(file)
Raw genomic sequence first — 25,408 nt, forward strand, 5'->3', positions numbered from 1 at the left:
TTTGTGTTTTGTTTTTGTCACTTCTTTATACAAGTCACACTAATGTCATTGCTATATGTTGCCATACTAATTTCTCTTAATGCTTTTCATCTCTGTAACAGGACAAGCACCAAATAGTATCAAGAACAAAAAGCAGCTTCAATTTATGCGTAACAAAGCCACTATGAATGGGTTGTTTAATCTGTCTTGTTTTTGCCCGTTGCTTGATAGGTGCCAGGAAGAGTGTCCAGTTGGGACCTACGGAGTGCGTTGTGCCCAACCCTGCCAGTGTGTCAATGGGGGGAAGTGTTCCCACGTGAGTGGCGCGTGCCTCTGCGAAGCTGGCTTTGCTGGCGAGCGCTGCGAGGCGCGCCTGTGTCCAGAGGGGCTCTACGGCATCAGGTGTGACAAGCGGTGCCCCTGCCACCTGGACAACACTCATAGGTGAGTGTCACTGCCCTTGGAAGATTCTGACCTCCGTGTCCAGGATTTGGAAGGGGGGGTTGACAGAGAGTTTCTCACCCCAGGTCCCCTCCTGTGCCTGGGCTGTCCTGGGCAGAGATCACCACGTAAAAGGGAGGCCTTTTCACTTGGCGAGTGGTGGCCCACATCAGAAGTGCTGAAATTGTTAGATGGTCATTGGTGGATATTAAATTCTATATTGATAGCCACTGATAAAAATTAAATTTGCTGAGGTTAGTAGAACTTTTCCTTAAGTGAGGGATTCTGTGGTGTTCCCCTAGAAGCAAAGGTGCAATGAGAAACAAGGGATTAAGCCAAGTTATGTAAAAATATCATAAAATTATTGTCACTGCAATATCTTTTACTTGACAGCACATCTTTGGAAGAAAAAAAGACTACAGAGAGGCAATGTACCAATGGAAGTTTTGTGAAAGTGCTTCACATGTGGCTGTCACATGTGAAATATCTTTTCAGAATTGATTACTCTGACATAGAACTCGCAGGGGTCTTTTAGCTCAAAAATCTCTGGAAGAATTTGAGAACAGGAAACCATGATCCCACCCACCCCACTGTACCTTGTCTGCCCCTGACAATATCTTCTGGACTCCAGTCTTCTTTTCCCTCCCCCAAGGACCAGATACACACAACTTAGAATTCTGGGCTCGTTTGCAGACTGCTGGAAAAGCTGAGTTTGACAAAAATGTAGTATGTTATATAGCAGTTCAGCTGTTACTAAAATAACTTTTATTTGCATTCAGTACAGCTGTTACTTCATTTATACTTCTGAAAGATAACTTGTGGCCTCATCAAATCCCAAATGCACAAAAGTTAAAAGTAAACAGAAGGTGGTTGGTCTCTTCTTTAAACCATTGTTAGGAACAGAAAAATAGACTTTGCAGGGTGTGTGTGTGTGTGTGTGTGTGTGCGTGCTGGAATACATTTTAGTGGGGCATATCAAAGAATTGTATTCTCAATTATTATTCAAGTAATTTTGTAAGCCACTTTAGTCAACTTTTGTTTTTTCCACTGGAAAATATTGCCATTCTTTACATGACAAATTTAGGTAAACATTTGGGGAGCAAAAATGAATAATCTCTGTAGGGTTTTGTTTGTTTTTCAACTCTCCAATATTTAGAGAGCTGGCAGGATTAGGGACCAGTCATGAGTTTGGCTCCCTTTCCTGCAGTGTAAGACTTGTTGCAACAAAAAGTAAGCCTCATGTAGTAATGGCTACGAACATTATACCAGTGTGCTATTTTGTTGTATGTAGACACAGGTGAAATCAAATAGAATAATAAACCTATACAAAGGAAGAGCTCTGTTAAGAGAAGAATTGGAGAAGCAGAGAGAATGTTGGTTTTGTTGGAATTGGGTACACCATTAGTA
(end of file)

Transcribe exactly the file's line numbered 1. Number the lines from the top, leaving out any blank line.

Raw genomic sequence first — 25,408 nt, forward strand, 5'->3', positions numbered from 1 at the left: